Evo in America
This is Morales’ second visit to the Big Apple and while speaking at Cooper Union on Monday night, he offered insight into the movement that elected an indigenous president and continues determined to transform Bolivia. His manner and insight often drew laughter and cheers of solidarity from the audience.
He shared anecdotes from his political beginnings as a coca farmer and labor leader in Cochabamba. Still - almost two years into his presidency - Morales continues to express a degree of suspended disbelief that a man of his humble means could be elected president.
He recalled an ancestral law of, “Don’t Steal, Don’t Lie, Don’t be Lazy” – an Incan concept even greater than common tenants of the nation’s Constitution. In keeping with this tradition, his days in the Presidential Palace often begin at 5 a.m.
One of Morales’ first decrees as president was to cut the salaries of all government officials in order to demonstrate a commitment to battling corruption.
He indicated a willingness to earn less than his monthly salary of 15,000 bolivianos, but Bolivian law prohibits government officials from receiving a higher salary than the President, and he can not ask his colleagues to work for less.
Often criticized in the international media for populist policies, Morales explained that by nationalizing the nation’s hydrocarbon sector, the government’s earnings rose from $300 million to $2 billion in less than 2 years.
He noted that Bolivia’s economy had experienced its first surplus since 1960 - all of this in a nation that is rich in natural resources but historically crippled by corruption.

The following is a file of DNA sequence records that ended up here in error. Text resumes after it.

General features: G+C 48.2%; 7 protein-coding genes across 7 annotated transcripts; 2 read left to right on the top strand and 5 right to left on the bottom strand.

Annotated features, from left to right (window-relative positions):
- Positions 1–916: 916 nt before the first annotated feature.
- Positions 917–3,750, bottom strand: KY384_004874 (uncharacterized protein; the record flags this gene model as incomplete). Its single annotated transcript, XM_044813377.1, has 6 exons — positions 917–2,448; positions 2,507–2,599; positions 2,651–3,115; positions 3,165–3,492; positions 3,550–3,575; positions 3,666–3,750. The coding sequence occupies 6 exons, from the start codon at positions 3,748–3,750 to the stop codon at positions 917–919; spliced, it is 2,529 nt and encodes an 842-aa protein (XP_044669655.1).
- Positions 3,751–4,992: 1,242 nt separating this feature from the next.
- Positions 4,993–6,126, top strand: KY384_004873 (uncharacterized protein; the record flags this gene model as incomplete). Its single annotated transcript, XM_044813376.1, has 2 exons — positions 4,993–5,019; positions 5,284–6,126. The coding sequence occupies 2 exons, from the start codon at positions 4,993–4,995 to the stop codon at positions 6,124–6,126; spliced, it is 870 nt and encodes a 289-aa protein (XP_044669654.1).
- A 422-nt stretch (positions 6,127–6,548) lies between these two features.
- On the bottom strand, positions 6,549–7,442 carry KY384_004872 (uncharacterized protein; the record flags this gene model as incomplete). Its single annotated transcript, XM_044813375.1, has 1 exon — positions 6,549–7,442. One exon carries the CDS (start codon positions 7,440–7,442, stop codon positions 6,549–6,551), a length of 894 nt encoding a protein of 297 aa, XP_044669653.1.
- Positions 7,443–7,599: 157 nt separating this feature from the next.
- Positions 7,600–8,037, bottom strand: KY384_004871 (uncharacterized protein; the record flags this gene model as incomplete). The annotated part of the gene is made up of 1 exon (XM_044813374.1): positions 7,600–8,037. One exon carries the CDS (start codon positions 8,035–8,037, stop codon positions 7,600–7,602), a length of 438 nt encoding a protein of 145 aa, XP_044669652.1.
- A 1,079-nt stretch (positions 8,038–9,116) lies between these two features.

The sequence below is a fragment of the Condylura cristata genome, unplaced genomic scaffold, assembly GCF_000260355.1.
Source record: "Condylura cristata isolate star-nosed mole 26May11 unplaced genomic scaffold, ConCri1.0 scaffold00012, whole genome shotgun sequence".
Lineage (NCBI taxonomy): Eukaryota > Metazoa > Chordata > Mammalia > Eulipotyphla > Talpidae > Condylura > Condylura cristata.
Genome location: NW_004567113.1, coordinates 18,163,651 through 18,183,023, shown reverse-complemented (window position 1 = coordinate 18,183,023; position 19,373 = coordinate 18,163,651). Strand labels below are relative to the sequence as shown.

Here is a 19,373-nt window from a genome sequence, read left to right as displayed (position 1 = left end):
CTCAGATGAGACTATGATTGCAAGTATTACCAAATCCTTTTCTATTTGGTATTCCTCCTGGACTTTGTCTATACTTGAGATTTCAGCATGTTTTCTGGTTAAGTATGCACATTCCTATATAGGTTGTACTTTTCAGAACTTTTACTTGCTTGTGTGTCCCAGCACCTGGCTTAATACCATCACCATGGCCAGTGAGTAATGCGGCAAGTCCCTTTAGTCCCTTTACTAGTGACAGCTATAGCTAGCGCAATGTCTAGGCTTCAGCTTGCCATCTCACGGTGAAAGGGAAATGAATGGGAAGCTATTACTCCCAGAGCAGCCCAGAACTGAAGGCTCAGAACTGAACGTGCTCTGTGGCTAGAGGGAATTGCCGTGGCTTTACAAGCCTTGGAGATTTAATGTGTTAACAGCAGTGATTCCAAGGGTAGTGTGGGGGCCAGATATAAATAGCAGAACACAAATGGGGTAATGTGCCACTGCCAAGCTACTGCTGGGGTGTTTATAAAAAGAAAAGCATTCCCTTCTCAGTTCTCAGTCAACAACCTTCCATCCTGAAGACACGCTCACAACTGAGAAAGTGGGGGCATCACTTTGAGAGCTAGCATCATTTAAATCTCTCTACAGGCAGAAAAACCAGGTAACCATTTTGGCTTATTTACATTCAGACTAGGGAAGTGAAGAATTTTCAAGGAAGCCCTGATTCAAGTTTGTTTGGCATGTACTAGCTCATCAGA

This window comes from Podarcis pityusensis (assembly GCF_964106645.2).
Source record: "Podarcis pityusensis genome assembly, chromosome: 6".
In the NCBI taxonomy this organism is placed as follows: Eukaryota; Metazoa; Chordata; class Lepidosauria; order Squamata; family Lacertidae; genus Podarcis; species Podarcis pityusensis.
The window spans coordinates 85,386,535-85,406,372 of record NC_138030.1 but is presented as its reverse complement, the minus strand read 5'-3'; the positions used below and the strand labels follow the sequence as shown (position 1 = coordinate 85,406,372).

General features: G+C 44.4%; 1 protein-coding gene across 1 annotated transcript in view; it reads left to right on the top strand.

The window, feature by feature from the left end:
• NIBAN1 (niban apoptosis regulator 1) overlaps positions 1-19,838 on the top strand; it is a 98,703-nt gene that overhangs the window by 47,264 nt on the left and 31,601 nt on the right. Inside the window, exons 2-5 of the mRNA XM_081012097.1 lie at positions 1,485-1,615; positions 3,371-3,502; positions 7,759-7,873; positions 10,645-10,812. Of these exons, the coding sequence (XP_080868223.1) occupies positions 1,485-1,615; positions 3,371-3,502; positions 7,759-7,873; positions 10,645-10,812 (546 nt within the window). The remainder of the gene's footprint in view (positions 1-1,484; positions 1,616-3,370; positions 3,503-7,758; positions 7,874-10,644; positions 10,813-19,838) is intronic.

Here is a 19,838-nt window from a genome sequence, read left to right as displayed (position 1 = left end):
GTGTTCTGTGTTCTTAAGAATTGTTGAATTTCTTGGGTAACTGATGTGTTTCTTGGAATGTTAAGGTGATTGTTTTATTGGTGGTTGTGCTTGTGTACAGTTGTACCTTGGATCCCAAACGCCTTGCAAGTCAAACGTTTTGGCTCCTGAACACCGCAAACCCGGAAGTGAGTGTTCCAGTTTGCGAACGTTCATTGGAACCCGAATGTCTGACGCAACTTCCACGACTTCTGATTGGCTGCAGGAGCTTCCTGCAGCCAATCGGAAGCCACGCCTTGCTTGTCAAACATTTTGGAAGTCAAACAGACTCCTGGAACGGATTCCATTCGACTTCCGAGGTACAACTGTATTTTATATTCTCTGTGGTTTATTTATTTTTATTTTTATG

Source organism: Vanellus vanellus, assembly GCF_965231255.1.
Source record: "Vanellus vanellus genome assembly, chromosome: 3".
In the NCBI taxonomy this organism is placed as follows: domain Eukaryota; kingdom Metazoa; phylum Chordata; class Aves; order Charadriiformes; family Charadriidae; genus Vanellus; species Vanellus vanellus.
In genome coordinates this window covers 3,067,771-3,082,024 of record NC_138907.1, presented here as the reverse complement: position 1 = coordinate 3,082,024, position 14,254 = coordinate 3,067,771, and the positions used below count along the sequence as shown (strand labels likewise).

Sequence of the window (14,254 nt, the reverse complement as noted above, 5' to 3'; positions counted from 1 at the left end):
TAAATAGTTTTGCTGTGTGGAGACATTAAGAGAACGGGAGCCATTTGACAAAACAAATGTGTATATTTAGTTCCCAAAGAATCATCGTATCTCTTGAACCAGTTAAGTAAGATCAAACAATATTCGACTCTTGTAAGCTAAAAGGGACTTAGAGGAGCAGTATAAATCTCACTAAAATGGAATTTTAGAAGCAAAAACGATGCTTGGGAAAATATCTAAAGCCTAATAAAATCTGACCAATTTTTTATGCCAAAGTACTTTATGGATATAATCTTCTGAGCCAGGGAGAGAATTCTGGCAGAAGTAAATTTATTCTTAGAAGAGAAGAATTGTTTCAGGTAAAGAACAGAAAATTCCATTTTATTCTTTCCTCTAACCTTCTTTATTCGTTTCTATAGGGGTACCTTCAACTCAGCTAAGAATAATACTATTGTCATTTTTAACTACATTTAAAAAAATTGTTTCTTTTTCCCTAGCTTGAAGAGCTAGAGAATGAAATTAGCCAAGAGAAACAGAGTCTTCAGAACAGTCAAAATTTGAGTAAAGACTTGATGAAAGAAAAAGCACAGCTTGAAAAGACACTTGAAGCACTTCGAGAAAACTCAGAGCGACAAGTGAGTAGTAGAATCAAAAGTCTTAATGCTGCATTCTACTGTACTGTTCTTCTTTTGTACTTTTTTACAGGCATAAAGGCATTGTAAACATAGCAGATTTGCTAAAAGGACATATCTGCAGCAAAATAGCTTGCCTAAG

And while Bolivia is still experiencing growing pains with unresolved structural problems, slow-moving state agencies and difficulties with justice ministers, Morales cautioned against believing news stories that sensationalize the events occurring in Bolivia.
Morales and the MAS party continue forward as opposition parties receive support from the U.S. government – an issue he says should be of concern to U.S. taxpayers who deserve to know where their tax money is being spent.
He also stated that the American public should expel ex-President Gonzalo Sánchez de Lozada, instead of allowing the U.S. government to offer a human rights violator safe haven.
In his most recent meeting with the U.S. Ambassador to Bolivia - where they discussed Iran, visas and mutual cooperation - Morales told Ambassador Goldberg that there must be transparency between the two nations before real cooperation can exist.
He continues his stance that even small countries have dignity and sovereignty and can decide with which countries they will seek diplomatic relations. As such, Morales will host Iran’s President Mahmoud Ahmadinejad in Bolivia on Thursday - where they will discuss bilateral cooperation - much to the consternation of the U.S. and other western nations.
Last year when Morales stood before the General Assembly, he displayed a coca leaf and called for the rights of indigenous people to their culture and traditions as he denounced the international policies that contaminate the environment and permit war.
This year he is expected to speak extensively about the environment and put forth a dialogue that examines the root causes of climate change - namely rapid capitalist development, over- consumption and the concentration of wealth.
And although the words of President Bush and President Ahmadinejad may be generating the most international press and attention, it is likely the words of an indigenous labor leader from a small, landlocked country in the Americas will offer the most food for thought and hope for a more equitable and prosperous future.